A cheerily serviceable introduction to school routines.

I LOVE MY TEACHER

Andreae and Dodd’s brush-headed toddler spreads the love wide.

This kid’s enthusiasm for school is catching for all who hear Andreae’s bouncy text. After recess, “We go back in to paint some more, / then stick our pictures on the door. / We make a lot of things as well. / This one’s my favorite! Can you tell?” The cardboard rocket the tot shares with a close buddy sports their faces gazing from the round windows. Those preparing to attend school for the first time will appreciate this look at a typical classroom day, and their parents will hope their own offsprings’ sendoffs are as easy: “Bye now, Mommy, you can go!” The teacher takes attendance, leads show and tell, teaches and praises, supervises play, sings a song, and helps the children—a diverse classroom, but the protagonist is white—get ready to go home. Still, this is not a perfect package. Though only one teacher, a woman with light-brown skin and hair, interacts with the child all day, the child initially refers to plural teachers (a white man stands in the doorway but is never seen again), and when readers are directed to look at the child’s name tag, it’s just a scribble. The purple duck some readers may remember from I Love You, Baby (2015) and earlier titles appears in just five of the 12 spreads, perhaps indicating increasing maturity.

A cheerily serviceable introduction to school routines. (Picture book. 3-5)

Pub Date: April 14, 2020

ISBN: 978-1-368-02730-4

Page Count: 32

Publisher: Disney-Hyperion

Review Posted Online: Dec. 8, 2019

Kirkus Reviews Issue: Jan. 1, 2020

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Still, this young boy’s imagination is a powerful force for helping him deal with life, something that should be true for...

OLIVER AND HIS EGG

Oliver, of first-day-of-school alligator fame, is back, imagining adventures and still struggling to find balance between introversion and extroversion.

“When Oliver found his egg…” on the playground, mint-green backgrounds signifying Oliver’s flight into fancy slowly grow larger until they take up entire spreads; Oliver’s creature, white and dinosaurlike with orange polka dots, grows larger with them. Their adventures include sharing treats, sailing the seas and going into outer space. A classmate’s yell brings him back to reality, where readers see him sitting on top of a rock. Even considering Schmid’s scribbly style, readers can almost see the wheels turning in his head as he ponders the girl and whether or not to give up his solitary play. “But when Oliver found his rock… // Oliver imagined many adventures // with all his friends!” This last is on a double gatefold that opens to show the children enjoying the creature’s slippery curves. A final wordless spread depicts all the children sitting on rocks, expressions gleeful, wondering, waiting, hopeful. The illustrations, done in pastel pencil and digital color, again make masterful use of white space and page turns, although this tale is not nearly as funny or tongue-in-cheek as Oliver and His Alligator (2013), nor is its message as clear and immediately accessible to children.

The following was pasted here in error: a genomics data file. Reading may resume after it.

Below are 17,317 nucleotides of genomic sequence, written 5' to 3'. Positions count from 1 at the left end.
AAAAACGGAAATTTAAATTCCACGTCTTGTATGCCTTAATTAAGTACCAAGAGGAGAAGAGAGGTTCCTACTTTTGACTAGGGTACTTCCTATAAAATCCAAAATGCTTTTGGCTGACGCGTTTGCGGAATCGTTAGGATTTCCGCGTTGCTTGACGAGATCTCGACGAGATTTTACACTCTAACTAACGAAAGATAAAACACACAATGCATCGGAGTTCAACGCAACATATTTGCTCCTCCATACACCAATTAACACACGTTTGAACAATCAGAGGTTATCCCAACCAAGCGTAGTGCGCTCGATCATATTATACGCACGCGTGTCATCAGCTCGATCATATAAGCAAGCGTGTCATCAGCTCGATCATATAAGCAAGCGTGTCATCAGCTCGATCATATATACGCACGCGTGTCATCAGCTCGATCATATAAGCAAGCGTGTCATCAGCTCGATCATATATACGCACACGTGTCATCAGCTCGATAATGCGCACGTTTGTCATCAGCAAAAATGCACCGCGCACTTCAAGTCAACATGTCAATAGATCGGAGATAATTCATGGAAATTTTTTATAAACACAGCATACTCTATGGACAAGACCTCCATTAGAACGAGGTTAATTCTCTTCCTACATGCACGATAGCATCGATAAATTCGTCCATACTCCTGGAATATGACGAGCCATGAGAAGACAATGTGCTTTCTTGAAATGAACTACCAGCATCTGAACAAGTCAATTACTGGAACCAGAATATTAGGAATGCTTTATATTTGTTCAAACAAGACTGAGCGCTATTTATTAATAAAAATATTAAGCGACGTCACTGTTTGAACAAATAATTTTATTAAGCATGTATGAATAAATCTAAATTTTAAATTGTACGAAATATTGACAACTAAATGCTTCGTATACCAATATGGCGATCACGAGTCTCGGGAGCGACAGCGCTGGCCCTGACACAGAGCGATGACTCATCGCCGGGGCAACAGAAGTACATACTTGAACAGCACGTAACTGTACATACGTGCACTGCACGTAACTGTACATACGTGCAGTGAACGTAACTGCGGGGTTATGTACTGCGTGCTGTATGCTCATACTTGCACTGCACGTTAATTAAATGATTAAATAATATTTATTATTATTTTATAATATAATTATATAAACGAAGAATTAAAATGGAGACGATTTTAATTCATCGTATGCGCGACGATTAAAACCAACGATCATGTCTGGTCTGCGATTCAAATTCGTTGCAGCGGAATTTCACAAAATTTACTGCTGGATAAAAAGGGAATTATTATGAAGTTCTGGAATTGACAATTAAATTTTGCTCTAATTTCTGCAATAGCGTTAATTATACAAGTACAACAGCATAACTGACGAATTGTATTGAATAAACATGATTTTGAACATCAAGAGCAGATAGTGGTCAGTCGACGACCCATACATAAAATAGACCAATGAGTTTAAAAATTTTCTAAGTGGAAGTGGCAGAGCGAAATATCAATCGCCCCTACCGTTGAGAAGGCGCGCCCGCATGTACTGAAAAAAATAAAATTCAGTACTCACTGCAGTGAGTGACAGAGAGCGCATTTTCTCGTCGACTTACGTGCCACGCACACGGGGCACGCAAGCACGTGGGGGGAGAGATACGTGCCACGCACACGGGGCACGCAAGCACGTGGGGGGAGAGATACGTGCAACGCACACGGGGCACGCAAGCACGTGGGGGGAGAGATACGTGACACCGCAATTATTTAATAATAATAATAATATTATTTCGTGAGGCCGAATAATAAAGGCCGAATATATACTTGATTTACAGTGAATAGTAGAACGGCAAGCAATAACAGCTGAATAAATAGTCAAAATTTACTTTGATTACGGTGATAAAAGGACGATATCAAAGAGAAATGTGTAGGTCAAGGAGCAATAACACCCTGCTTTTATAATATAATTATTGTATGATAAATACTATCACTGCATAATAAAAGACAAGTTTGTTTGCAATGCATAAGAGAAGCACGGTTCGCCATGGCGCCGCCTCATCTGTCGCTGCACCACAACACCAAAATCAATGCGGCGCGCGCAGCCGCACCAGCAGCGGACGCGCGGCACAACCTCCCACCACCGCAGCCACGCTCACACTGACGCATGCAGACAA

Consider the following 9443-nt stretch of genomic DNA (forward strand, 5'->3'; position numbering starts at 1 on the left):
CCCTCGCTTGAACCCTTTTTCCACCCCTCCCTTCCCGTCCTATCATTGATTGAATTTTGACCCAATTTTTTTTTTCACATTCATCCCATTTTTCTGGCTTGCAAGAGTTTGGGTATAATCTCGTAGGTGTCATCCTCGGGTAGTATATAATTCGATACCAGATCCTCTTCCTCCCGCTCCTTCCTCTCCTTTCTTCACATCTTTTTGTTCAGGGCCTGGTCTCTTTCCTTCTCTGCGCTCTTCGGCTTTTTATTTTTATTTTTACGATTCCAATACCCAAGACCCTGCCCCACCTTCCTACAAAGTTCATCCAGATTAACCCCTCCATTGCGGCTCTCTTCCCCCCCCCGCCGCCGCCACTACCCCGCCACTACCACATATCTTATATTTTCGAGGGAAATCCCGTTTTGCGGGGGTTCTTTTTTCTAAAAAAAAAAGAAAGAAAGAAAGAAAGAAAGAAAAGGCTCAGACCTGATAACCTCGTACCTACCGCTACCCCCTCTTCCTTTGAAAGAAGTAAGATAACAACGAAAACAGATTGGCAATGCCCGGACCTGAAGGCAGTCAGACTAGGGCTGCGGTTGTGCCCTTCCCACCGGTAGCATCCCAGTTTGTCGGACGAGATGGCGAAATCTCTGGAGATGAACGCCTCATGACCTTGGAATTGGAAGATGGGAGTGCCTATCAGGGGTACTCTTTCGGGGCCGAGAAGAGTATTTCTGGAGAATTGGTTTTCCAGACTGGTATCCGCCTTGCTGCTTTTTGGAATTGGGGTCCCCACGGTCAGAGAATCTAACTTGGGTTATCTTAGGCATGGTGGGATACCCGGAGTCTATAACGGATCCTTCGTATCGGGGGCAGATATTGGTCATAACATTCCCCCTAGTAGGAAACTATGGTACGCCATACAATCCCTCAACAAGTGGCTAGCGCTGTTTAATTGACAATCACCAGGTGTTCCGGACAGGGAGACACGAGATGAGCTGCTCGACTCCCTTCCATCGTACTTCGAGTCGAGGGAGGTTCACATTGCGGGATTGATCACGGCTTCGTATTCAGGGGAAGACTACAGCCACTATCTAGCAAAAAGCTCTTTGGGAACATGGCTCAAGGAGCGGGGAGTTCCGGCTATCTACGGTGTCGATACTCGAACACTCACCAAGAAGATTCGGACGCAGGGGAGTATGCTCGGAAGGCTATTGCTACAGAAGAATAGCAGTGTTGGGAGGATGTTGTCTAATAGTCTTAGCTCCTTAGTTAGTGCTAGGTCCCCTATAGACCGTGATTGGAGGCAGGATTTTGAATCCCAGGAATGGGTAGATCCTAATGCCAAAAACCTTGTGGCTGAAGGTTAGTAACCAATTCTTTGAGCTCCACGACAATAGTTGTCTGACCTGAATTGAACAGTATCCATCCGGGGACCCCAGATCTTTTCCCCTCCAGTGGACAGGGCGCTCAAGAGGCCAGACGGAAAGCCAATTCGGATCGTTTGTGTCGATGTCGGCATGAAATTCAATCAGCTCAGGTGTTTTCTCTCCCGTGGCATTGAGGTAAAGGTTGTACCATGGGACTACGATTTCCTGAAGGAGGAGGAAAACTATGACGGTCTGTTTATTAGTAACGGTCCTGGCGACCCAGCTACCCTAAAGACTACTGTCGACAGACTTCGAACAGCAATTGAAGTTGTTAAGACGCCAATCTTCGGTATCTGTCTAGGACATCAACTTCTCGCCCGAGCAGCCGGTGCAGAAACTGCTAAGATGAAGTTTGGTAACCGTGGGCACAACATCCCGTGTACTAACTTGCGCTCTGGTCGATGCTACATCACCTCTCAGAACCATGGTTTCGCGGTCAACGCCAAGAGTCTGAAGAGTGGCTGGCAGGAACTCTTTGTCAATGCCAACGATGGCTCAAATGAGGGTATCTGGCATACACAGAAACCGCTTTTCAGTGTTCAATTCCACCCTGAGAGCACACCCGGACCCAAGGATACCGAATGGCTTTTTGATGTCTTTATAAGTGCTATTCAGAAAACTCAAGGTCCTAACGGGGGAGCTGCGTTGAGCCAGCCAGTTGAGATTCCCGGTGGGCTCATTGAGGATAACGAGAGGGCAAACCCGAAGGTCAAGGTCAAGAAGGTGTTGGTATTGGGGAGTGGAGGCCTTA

Still, this young boy’s imagination is a powerful force for helping him deal with life, something that should be true for all children but sadly isn’t. (Picture book. 3-5)

Pub Date: July 1, 2014

ISBN: 978-1-4231-7573-5

Page Count: 40

Publisher: Disney-Hyperion

Review Posted Online: May 19, 2014

Kirkus Reviews Issue: June 1, 2014

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Skip this well-meaning but poorly executed celebration.

I LOVE DADDY EVERY DAY

Children point out the things they love about their fathers.

“Daddy is always kind. He gives us support and shelter when things go wrong.” A child with a skinned knee (and downed ice cream cone) gets a bandage and loving pat from Daddy (no shelter is visible, but the child’s concerned sibling sweetly extends their own cone). Daddy’s a storyteller, a magician, supportive, loyal, silly, patient, and he knows everything. A die-cut hole pierces most pages, positioned so that the increasingly smaller holes to come can be seen through it; what it represents in each scene varies, and it does so with also-variable success. The bland, nonrhyming, inconsistent text does little to attract or keep attention, though the die cuts might (until they fall victim to curious fingers). The text also confusingly mixes first-person singular and plural, sometimes on the same page: “Daddy is like a gardener. He lovingly cares for us and watches us grow. I’m his pride and joy!” Even as the text mixes number the illustrations mix metaphors. This particular gardener daddy is pictured shampooing a child during bathtime. Más’ cartoon illustrations are sweet if murkily interpretive, affection clearly conveyed. Troublingly, though, each father and his child(ren) seem to share the same racial presentation and hair color (sometimes even hairstyle!), shutting out many different family constellations. Más does, however, portray several disabilities: children and adults wearing glasses, a child with a cochlear implant, and another using a wheelchair.

Skip this well-meaning but poorly executed celebration. (Picture book. 3-5)

Pub Date: March 24, 2020

ISBN: 978-0-593-12305-8

Page Count: 32

Publisher: Rodale Kids

Review Posted Online: March 18, 2020

Kirkus Reviews Issue: April 1, 2020

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